Russian President Dmitry Medvedev on Wednesday (17 September) announced his country's intention to fix its Arctic borders along the continental shelf, with the aim of turning the region into a resource base for Moscow in the 21st century. Moscow says its continental shelf extends along the Lomonosov Ridge, a mountain chain underneath the Arctic. The claim has been rejected by Western countries.
The five states bordering the Arctic – Russia, Canada, the USA, Norway and Denmark - have promised to resolve their ownership claims at the United Nations, and have until May 2009 to register their positions.
But Russia's recent approach is a policy of "fait accompli", Poignant warns. "I don't like this Russian flag on the bottom of the North Pole," he said, referring to last year's symbolic placing of a Titanium Russian flag on the seabed under the North Pole by a Russian mini-submarine.
Poignant believes the EU has a role to play in the Arctic region, but that it will have to act via a limited number of countries due to Moscow's ability to conduct divisive policies with the EU 27. In other words, the format of the 27 member states will not succeed, says Poignant, who is a member of the EU-Russia Parliamentary Cooperation Committee.
The French Socialist also sees Russian policies in the context of a country feeling surrounded as a result of the neo-conservative policies of the current US administration.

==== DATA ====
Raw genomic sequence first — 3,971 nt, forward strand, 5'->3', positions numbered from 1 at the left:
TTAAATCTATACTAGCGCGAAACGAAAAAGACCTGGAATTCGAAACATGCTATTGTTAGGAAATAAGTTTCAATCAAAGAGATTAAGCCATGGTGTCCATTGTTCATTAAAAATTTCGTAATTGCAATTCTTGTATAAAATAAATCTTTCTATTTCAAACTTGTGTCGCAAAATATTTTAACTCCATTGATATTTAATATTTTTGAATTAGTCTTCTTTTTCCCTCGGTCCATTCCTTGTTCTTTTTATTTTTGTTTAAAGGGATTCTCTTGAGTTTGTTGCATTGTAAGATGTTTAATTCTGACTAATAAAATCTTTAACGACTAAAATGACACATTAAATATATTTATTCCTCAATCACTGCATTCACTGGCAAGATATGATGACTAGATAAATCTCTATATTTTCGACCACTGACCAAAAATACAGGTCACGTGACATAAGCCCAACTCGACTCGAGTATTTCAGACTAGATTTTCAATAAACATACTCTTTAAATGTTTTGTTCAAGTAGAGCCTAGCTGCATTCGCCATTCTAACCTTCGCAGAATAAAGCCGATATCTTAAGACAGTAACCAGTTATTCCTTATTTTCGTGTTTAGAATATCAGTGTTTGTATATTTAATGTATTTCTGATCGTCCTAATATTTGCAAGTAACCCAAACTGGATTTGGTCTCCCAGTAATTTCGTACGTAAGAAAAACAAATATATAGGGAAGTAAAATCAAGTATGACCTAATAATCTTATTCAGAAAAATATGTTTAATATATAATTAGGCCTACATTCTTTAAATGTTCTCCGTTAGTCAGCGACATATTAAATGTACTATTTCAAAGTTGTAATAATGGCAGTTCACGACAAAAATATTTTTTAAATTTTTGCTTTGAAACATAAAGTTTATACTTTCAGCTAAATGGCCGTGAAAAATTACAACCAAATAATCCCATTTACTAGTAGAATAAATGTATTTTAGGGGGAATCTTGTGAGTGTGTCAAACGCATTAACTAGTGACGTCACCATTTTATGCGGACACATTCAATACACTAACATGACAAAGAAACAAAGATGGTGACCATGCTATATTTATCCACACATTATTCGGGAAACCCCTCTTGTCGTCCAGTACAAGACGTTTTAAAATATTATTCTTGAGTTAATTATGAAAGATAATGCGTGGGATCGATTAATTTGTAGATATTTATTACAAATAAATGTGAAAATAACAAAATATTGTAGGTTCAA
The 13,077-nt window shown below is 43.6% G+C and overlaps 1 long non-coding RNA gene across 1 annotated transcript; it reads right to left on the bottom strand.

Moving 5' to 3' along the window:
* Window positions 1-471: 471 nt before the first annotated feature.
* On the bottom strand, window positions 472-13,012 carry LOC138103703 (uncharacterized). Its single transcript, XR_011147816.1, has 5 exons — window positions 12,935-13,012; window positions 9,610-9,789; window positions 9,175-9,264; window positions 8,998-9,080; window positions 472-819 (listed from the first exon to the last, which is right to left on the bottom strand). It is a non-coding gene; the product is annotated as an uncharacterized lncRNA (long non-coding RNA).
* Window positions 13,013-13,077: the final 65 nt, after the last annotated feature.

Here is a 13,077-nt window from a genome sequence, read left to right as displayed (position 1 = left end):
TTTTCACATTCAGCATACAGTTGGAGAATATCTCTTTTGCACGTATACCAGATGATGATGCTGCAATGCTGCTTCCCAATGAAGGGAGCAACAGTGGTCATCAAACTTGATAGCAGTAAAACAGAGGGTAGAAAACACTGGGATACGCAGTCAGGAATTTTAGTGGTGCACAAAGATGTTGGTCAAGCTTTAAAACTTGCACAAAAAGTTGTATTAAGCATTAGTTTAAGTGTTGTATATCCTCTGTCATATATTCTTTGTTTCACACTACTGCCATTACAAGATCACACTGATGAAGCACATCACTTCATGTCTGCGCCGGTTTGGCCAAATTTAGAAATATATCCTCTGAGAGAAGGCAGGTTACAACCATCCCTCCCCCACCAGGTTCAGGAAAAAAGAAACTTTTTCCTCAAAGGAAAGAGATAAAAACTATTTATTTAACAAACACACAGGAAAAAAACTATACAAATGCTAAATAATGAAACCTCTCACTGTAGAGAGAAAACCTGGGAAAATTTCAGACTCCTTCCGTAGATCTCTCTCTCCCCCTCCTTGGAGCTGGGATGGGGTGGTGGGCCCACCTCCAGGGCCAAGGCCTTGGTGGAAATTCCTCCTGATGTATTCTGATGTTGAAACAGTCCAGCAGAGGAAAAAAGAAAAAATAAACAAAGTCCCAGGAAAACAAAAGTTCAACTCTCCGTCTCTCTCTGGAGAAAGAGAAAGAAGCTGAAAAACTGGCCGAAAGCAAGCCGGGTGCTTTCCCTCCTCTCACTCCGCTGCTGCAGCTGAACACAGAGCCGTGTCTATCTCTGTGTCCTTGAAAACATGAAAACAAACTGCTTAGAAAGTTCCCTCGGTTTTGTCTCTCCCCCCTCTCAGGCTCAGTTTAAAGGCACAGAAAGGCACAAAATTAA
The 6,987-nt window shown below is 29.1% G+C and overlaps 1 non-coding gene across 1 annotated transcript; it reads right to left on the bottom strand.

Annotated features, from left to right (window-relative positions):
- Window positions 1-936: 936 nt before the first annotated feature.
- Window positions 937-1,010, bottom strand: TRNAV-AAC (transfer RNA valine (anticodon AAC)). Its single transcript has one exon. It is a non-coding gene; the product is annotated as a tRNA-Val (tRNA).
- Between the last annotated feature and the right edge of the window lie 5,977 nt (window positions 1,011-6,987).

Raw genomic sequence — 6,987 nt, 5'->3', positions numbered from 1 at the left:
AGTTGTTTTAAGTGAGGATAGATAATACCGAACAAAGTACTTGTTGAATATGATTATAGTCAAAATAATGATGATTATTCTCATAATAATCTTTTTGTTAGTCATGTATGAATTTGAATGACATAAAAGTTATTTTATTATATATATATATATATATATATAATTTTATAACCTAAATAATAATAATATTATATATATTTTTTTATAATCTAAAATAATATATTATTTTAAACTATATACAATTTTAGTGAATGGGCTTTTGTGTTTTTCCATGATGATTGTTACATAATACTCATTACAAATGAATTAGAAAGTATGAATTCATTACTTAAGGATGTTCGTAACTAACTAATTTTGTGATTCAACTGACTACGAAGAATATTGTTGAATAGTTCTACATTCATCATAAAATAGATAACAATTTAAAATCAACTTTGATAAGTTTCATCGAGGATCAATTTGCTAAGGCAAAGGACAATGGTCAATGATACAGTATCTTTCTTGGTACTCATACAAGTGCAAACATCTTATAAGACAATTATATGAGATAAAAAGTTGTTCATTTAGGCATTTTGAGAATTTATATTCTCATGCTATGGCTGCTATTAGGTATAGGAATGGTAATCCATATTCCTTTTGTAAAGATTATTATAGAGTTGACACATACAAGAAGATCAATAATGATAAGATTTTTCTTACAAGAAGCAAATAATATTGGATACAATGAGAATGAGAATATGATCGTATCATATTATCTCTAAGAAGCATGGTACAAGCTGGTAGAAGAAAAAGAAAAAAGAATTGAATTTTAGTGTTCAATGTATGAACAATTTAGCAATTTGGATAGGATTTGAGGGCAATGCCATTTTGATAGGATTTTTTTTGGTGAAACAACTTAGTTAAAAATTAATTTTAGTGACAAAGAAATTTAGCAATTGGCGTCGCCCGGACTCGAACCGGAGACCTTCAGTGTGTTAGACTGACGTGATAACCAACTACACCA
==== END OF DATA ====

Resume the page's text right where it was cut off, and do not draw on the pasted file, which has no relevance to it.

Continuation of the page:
"The Russians don't like to have the American army too close to them, like in Georgia. When we look at the Black Sea and we see Turkey, a NATO member, controlling the straits, Bulgaria and Romania as NATO members, Ukraine and Georgia who want to become NATO members, one also has to see what still remains as the Black Sea shore for Russia," Poignant says, warning of a possible war in the Crimea similar to the recent conflict in Georgia.
Poignant, who is an historian by training, recalls that the Soviet leader Nikita Khrushchev made the historic mistake of donating Crimea to Ukraine. Now Russia rents the naval base of Sevastopol from the country, but the lease contract expires in 2017 and the Russians do not want to take any chances, especially if Ukraine becomes a NATO member.
"The Ukrainians could be more active in pushing for EU accession and less for NATO membership," Poignant advises.
The French MEP sees some chance of the international climate improving following the US elections, but does not expect the improvements to be fast. In his words, "the president may change, but the structural policies [of the United States] do not change so much".